Consumer Credit Counseling Service of Southern Oregon reminds consumers not to get too amped up when storming through doors on Black Friday and subsequent Holiday shopping forays

Consumer Credit Counseling Service of Southern Oregon reminds consumers not to get too amped up when storming through doors on Black Friday and subsequent Holiday shopping forays

The local consumer guidance outfit has a five-point checklist to ease the financial stress:

Do not carry your checkbook or more credit cards than you will use during that shopping trip. If your wallet is lost or stolen, this will limit the damage. Make a copy of the front and back of all credit cards, and put the list in a safe place at home. In an emergency, you will have easy access to a list of all your cards, the account numbers, and the bank's Customer Service number to report the incident.

Do not carry large amounts of cash. Even if you are committed to paying for your purchases with cash, be aware that pick-pockets take advantage of crowded areas and distracted people. Instead, make frequent trips to the ATM to replenish your stash of cash. Consider using your debit card for transactions, being sure to hang onto receipts and record in your check register to avoid overdrafts.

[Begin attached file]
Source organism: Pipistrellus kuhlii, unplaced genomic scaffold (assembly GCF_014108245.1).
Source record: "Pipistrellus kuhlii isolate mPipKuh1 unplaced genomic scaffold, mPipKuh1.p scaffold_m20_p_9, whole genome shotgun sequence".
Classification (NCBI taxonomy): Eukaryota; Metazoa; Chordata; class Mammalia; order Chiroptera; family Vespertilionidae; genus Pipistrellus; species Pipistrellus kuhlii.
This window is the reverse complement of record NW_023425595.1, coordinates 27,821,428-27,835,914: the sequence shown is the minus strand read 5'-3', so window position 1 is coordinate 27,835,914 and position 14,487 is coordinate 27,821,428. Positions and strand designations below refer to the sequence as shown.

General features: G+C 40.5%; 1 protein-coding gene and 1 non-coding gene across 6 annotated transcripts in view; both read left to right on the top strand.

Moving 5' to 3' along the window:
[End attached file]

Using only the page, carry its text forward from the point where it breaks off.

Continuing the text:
Do not shop while in a hurry or at the last minute. You'll end up spending more than you should simply to be able to mark the item off your list. Block out a specific time for shopping. Make your first trip a leisurely one, simply getting an idea of what's available and at what price. Take notes, and once back at home, get organized for the actual buying adventure.

Do not shop without a list. Make your list specific. Don't just include the names of those for whom you need to purchase a gift, but also include the specific item you're looking for, and most importantly, the amount you intend to spend. Simply having an overall holiday budget floating around in your head doesn't cut it. Without a plan, you'll likely get caught up in the hype and overspend.

Do not pile new debt on top of old. Some people are still paying for 2009 holiday expenses as they enter the 2010 buying season. Don't make your financial situation worse by being one of them. Think about it, you're buying for friends and relatives who will be the first to understand if you need to cut back. If you are in a tenuous financial situation, it will only be made worse through irresponsible spending.

When all is said and done, most people can't recall what they received last Christmas. A heartfelt note, expressing how much your loved ones and friends mean to you will be a treasured gift remembered for years to come.

— Greg Stiles